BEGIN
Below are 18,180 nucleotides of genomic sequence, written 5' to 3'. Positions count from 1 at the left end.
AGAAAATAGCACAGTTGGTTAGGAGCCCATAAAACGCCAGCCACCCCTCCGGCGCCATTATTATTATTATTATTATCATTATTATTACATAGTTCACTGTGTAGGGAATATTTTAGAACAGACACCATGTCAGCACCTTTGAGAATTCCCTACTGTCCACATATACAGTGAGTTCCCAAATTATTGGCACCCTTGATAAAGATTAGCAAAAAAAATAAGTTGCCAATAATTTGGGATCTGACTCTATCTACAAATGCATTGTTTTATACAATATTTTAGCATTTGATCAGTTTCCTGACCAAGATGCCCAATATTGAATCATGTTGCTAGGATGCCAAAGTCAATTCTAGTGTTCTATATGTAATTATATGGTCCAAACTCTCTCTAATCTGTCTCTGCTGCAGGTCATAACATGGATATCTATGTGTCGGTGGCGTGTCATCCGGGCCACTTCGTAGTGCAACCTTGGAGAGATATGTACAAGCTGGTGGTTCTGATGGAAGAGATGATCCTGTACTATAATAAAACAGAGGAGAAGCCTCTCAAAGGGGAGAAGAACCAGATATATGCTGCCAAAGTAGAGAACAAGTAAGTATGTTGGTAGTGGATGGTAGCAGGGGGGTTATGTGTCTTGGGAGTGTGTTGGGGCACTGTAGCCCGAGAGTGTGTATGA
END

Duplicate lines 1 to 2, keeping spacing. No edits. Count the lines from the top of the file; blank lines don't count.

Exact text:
Below are 18,180 nucleotides of genomic sequence, written 5' to 3'. Positions count from 1 at the left end.
AGAAAATAGCACAGTTGGTTAGGAGCCCATAAAACGCCAGCCACCCCTCCGGCGCCATTATTATTATTATTATTATCATTATTATTACATAGTTCACTGTGTAGGGAATATTTTAGAACAGACACCATGTCAGCACCTTTGAGAATTCCCTACTGTCCACATATACAGTGAGTTCCCAAATTATTGGCACCCTTGATAAAGATTAGCAAAAAAAATAAGTTGCCAATAATTTGGGATCTGACTCTATCTACAAATGCATTGTTTTATACAATATTTTAGCATTTGATCAGTTTCCTGACCAAGATGCCCAATATTGAATCATGTTGCTAGGATGCCAAAGTCAATTCTAGTGTTCTATATGTAATTATATGGTCCAAACTCTCTCTAATCTGTCTCTGCTGCAGGTCATAACATGGATATCTATGTGTCGGTGGCGTGTCATCCGGGCCACTTCGTAGTGCAACCTTGGAGAGATATGTACAAGCTGGTGGTTCTGATGGAAGAGATGATCCTGTACTATAATAAAACAGAGGAGAAGCCTCTCAAAGGGGAGAAGAACCAGATATATGCTGCCAAAGTAGAGAACAAGTAAGTATGTTGGTAGTGGATGGTAGCAGGGGGGTTATGTGTCTTGGGAGTGTGTTGGGGCACTGTAGCCCGAGAGTGTGTATGA